The surprise winner out of the Toronto Intl. Film Festival was not the Weinstein Co. or Picturehouse, but little-indie-that-could ThinkFilm. The distrib launched 83-year-old Sidney Lumet’s “Before the Devil Knows You’re Dead” into the fall awards season and bought two of the most accessible films at the fest, both from actor-turned-directors: Helen Hunt’s “Then She Found Me,” starring Hunt and Colin Firth, and Stuart Townsend’s “Battle in Seattle,” starring Charlize Theron.
At ThinkFilm’s celebratory Toronto dinner for Lumet’s well-received gala premiere and Paul Schrader’s “The Walker,” head of theatrical Mark Urman couldn’t stop grinning. Both filmmakers were on hand, along with stars Ethan Hawke, Marisa Tomei and Lauren Bacall. But that wasn’t all. Word on ThinkFilm’s just-concluded “Seattle” deal was swiftly buzzing through the restaurant.
“We’re changing, growing,” says Urman. “We’re being perceived differently. It’s a new chapter of ThinkFilm.”
With the purchase of the company last October by film financier David Bergstein and Ron Tudor’s CapCo Group for about $25 million, indie ThinkFilm, co-founded in 2001 by Urman and CEO Jeff Sackman, has stepped into a new fighting class. Despite lackluster fest biz overall, the newly aggressive independent book-ended the event with two $2 million buys.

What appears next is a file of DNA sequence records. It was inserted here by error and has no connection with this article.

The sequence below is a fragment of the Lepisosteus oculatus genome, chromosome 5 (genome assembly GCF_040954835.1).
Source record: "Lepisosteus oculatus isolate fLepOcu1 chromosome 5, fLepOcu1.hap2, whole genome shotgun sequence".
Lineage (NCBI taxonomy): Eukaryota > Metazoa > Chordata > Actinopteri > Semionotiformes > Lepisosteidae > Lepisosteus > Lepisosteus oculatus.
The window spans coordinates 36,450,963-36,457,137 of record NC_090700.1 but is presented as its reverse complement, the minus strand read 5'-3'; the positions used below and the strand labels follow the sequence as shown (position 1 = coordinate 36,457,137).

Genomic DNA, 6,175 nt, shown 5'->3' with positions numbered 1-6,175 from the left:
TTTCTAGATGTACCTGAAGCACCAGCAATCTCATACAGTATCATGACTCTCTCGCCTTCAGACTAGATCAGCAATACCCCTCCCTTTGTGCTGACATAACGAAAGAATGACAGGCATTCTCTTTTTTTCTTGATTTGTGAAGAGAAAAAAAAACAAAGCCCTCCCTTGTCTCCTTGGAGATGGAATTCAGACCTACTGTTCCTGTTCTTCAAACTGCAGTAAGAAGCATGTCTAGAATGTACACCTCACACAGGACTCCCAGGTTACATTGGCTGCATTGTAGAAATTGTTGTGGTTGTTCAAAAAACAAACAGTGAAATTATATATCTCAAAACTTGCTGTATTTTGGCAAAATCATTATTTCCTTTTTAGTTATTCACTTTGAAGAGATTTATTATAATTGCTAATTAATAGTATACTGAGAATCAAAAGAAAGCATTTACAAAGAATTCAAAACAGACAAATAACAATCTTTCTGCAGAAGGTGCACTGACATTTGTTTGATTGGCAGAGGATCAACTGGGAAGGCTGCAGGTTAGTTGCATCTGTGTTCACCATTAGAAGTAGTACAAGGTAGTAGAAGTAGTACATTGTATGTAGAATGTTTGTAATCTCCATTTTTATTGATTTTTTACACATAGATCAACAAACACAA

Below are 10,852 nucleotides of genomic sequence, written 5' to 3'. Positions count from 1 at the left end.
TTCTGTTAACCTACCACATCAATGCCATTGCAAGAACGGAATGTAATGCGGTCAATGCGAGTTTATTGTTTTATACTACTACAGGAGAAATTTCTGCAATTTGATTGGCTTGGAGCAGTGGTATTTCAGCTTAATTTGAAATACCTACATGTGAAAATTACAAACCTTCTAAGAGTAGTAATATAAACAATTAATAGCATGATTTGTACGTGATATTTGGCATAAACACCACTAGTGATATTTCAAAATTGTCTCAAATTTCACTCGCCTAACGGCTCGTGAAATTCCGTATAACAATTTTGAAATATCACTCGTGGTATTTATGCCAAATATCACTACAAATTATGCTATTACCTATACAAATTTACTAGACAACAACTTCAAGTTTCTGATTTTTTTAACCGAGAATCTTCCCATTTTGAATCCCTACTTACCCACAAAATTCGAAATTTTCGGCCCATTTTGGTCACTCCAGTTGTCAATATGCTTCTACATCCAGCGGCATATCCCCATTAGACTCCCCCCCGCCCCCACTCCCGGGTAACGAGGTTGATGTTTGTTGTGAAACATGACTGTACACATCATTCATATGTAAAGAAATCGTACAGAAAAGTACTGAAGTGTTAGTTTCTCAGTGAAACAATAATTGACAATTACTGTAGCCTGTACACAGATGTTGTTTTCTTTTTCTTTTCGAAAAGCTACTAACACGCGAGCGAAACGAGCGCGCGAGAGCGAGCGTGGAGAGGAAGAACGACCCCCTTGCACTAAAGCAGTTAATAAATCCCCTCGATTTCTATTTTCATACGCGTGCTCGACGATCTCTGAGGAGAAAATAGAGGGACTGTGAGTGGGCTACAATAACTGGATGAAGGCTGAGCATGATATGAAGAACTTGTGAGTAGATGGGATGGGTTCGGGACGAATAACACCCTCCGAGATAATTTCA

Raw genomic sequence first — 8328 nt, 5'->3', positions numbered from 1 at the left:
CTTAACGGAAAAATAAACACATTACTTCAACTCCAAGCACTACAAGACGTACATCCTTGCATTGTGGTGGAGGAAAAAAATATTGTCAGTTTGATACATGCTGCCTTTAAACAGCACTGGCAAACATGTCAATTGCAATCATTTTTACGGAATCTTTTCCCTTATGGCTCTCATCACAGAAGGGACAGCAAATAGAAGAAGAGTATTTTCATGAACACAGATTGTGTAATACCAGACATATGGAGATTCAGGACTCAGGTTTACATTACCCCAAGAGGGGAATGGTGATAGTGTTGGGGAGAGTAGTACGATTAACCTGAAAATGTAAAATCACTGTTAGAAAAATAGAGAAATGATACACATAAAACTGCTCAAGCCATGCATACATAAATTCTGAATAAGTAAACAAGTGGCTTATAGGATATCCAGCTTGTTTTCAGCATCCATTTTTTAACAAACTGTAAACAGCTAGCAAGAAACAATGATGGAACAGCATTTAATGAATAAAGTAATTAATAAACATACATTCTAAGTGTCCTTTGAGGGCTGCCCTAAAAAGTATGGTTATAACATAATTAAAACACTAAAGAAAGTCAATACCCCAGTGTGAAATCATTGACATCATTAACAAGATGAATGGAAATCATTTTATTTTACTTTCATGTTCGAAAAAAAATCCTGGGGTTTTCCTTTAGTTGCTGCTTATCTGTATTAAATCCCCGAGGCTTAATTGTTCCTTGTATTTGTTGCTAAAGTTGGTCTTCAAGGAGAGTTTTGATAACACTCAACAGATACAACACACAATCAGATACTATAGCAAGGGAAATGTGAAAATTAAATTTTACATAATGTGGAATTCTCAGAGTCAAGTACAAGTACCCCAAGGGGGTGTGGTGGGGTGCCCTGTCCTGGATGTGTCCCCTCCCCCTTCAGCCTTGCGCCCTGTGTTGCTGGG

Over the fest’s first weekend, ThinkFilm established itself as an assertive buyer by scoring domestic distribution rights to Hunt’s romance “Found Me,” which was also being chased by Lionsgate and the Weinstein Co. On that film, says Urman, who harbors hopes of a “Waitress”-style femme-audience pleaser, “we needed to move quickly. The films we bought are challenging, where I felt we had a lot to offer.”
The distribution vet has something more crucial than deep pockets and the willingness to work hard: momentum. Urman has built the perception that he has Oscar moxie. Earlier this year he took the star of the unassuming Sundance pick-up “Half Nelson,” Ryan Gosling, all the way to an actor nom. And ThinkFilm has earned five nominations in as many years, nabbing best docu for “Born into Brothels.”During his tenure at Lionsgate, Urman also played a role in winning pushes for “Gods and Monsters” and “Affliction.”
Now he’s pushing another indie-that-could up the kudos hill. Earlier this year, the exec persuaded ThinkFilm sibling Capitol Films not to sell off its hardboiled drama “Before the Devil Knows You’re Dead,” a comeback of sorts for Lumet, but to let ThinkFilm release it.
The noir about two hard-luck brothers who conspire to rob their parents will open limited in the U.S. on Oct. 26off its robust fest launches in Deauville, Toronto, New York (Lumet’s first NYFF slot since 1964’s “Fail-Safe”), the Hamptons and Rome. Philip Seymour Hoffman, especially, is generating some heat (as is the racy international trailer, which is circulating on the Internet). After an early rough-cut screening, Urman had a sense that the film’s actors were big in the indie world, and that as “a dark, nasty piece,” says Urman, it should not be sold as a studio film. “We’ve assembled a team with acknowledged taste and an acquisition apparatus with marketing and distribution ability,” says Urman, who plans a full-court awards-season screening program. “Other people are using the word Oscar before we do. The best way to break through that craziness is to deliver the goods. Soon we’ll know what we have.”